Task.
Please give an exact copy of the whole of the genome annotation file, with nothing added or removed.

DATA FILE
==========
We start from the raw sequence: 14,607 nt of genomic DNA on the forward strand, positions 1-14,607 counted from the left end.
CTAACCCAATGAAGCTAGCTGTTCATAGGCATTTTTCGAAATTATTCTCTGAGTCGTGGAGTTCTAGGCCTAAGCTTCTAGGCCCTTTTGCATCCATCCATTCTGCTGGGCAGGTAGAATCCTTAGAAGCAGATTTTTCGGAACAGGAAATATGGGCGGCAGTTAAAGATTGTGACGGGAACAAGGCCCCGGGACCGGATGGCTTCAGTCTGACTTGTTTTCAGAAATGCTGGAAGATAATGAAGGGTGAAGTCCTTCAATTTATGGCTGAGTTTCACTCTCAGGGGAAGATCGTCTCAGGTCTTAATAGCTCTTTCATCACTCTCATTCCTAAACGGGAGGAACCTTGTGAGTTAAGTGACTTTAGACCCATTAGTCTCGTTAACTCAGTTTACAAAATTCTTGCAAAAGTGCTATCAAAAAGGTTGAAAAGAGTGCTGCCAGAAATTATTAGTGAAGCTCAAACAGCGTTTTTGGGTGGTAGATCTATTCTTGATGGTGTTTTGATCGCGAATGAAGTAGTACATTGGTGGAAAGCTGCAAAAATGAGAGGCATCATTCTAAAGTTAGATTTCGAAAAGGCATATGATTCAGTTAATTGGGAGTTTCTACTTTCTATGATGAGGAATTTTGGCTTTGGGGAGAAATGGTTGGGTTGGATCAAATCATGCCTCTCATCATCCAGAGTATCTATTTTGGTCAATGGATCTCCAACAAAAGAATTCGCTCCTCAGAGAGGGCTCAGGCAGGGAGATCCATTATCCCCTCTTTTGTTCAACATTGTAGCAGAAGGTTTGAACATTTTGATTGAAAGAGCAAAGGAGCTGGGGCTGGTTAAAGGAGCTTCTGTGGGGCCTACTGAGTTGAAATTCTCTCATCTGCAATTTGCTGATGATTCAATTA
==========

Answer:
We start from the raw sequence: 14,607 nt of genomic DNA on the forward strand, positions 1-14,607 counted from the left end.
CTAACCCAATGAAGCTAGCTGTTCATAGGCATTTTTCGAAATTATTCTCTGAGTCGTGGAGTTCTAGGCCTAAGCTTCTAGGCCCTTTTGCATCCATCCATTCTGCTGGGCAGGTAGAATCCTTAGAAGCAGATTTTTCGGAACAGGAAATATGGGCGGCAGTTAAAGATTGTGACGGGAACAAGGCCCCGGGACCGGATGGCTTCAGTCTGACTTGTTTTCAGAAATGCTGGAAGATAATGAAGGGTGAAGTCCTTCAATTTATGGCTGAGTTTCACTCTCAGGGGAAGATCGTCTCAGGTCTTAATAGCTCTTTCATCACTCTCATTCCTAAACGGGAGGAACCTTGTGAGTTAAGTGACTTTAGACCCATTAGTCTCGTTAACTCAGTTTACAAAATTCTTGCAAAAGTGCTATCAAAAAGGTTGAAAAGAGTGCTGCCAGAAATTATTAGTGAAGCTCAAACAGCGTTTTTGGGTGGTAGATCTATTCTTGATGGTGTTTTGATCGCGAATGAAGTAGTACATTGGTGGAAAGCTGCAAAAATGAGAGGCATCATTCTAAAGTTAGATTTCGAAAAGGCATATGATTCAGTTAATTGGGAGTTTCTACTTTCTATGATGAGGAATTTTGGCTTTGGGGAGAAATGGTTGGGTTGGATCAAATCATGCCTCTCATCATCCAGAGTATCTATTTTGGTCAATGGATCTCCAACAAAAGAATTCGCTCCTCAGAGAGGGCTCAGGCAGGGAGATCCATTATCCCCTCTTTTGTTCAACATTGTAGCAGAAGGTTTGAACATTTTGATTGAAAGAGCAAAGGAGCTGGGGCTGGTTAAAGGAGCTTCTGTGGGGCCTACTGAGTTGAAATTCTCTCATCTGCAATTTGCTGATGATTCAATTA